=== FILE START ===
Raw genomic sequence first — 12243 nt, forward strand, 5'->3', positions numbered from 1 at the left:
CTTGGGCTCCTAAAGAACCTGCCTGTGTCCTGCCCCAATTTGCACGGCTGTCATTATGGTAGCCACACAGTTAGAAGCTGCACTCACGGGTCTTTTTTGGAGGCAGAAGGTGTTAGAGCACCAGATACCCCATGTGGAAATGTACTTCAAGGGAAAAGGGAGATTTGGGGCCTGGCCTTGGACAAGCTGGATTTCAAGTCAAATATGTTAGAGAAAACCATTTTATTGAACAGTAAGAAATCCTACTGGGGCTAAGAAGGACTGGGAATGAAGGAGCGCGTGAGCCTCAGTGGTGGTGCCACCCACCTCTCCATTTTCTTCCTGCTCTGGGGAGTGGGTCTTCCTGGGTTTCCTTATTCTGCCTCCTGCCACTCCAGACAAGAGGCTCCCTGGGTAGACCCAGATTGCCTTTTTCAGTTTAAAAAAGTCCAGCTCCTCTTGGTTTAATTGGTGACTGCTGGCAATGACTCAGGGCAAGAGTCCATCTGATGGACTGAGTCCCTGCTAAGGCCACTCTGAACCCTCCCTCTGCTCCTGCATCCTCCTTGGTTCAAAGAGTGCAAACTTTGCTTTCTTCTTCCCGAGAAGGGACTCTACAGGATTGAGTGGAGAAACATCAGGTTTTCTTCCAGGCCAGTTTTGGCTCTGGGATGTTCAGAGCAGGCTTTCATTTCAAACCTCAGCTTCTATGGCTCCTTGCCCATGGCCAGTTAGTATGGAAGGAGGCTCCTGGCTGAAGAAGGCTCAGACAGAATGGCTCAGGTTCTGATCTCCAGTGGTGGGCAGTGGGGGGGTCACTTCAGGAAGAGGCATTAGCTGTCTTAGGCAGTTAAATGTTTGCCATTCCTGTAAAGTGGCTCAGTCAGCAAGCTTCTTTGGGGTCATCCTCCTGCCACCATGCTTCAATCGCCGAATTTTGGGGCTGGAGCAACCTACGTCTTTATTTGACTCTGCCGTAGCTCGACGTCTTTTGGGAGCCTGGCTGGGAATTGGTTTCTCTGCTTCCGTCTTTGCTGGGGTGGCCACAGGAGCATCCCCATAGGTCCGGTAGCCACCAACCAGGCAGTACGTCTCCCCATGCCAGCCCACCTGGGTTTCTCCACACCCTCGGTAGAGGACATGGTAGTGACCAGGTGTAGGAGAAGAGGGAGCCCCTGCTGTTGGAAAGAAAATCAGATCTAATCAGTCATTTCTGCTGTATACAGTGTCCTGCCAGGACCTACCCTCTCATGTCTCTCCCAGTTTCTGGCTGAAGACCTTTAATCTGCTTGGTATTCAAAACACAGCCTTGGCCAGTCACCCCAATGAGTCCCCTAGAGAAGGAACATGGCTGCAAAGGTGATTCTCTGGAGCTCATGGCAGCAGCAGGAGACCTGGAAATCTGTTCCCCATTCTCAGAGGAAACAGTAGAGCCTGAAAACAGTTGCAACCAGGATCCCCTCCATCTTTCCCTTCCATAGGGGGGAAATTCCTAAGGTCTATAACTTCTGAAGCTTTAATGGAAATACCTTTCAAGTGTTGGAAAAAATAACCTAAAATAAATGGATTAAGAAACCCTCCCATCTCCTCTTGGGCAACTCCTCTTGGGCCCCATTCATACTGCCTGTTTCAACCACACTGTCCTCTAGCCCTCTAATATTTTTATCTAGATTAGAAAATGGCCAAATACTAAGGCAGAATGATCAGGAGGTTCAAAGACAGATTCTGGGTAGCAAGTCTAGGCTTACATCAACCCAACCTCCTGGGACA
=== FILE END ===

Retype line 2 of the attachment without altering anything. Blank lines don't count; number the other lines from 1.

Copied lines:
CTTGGGCTCCTAAAGAACCTGCCTGTGTCCTGCCCCAATTTGCACGGCTGTCATTATGGTAGCCACACAGTTAGAAGCTGCACTCACGGGTCTTTTTTGGAGGCAGAAGGTGTTAGAGCACCAGATACCCCATGTGGAAATGTACTTCAAGGGAAAAGGGAGATTTGGGGCCTGGCCTTGGACAAGCTGGATTTCAAGTCAAATATGTTAGAGAAAACCATTTTATTGAACAGTAAGAAATCCTACTGGGGCTAAGAAGGACTGGGAATGAAGGAGCGCGTGAGCCTCAGTGGTGGTGCCACCCACCTCTCCATTTTCTTCCTGCTCTGGGGAGTGGGTCTTCCTGGGTTTCCTTATTCTGCCTCCTGCCACTCCAGACAAGAGGCTCCCTGGGTAGACCCAGATTGCCTTTTTCAGTTTAAAAAAGTCCAGCTCCTCTTGGTTTAATTGGTGACTGCTGGCAATGACTCAGGGCAAGAGTCCATCTGATGGACTGAGTCCCTGCTAAGGCCACTCTGAACCCTCCCTCTGCTCCTGCATCCTCCTTGGTTCAAAGAGTGCAAACTTTGCTTTCTTCTTCCCGAGAAGGGACTCTACAGGATTGAGTGGAGAAACATCAGGTTTTCTTCCAGGCCAGTTTTGGCTCTGGGATGTTCAGAGCAGGCTTTCATTTCAAACCTCAGCTTCTATGGCTCCTTGCCCATGGCCAGTTAGTATGGAAGGAGGCTCCTGGCTGAAGAAGGCTCAGACAGAATGGCTCAGGTTCTGATCTCCAGTGGTGGGCAGTGGGGGGGTCACTTCAGGAAGAGGCATTAGCTGTCTTAGGCAGTTAAATGTTTGCCATTCCTGTAAAGTGGCTCAGTCAGCAAGCTTCTTTGGGGTCATCCTCCTGCCACCATGCTTCAATCGCCGAATTTTGGGGCTGGAGCAACCTACGTCTTTATTTGACTCTGCCGTAGCTCGACGTCTTTTGGGAGCCTGGCTGGGAATTGGTTTCTCTGCTTCCGTCTTTGCTGGGGTGGCCACAGGAGCATCCCCATAGGTCCGGTAGCCACCAACCAGGCAGTACGTCTCCCCATGCCAGCCCACCTGGGTTTCTCCACACCCTCGGTAGAGGACATGGTAGTGACCAGGTGTAGGAGAAGAGGGAGCCCCTGCTGTTGGAAAGAAAATCAGATCTAATCAGTCATTTCTGCTGTATACAGTGTCCTGCCAGGACCTACCCTCTCATGTCTCTCCCAGTTTCTGGCTGAAGACCTTTAATCTGCTTGGTATTCAAAACACAGCCTTGGCCAGTCACCCCAATGAGTCCCCTAGAGAAGGAACATGGCTGCAAAGGTGATTCTCTGGAGCTCATGGCAGCAGCAGGAGACCTGGAAATCTGTTCCCCATTCTCAGAGGAAACAGTAGAGCCTGAAAACAGTTGCAACCAGGATCCCCTCCATCTTTCCCTTCCATAGGGGGGAAATTCCTAAGGTCTATAACTTCTGAAGCTTTAATGGAAATACCTTTCAAGTGTTGGAAAAAATAACCTAAAATAAATGGATTAAGAAACCCTCCCATCTCCTCTTGGGCAACTCCTCTTGGGCCCCATTCATACTGCCTGTTTCAACCACACTGTCCTCTAGCCCTCTAATATTTTTATCTAGATTAGAAAATGGCCAAATACTAAGGCAGAATGATCAGGAGGTTCAAAGACAGATTCTGGGTAGCAAGTCTAGGCTTACATCAACCCAACCTCCTGGGACA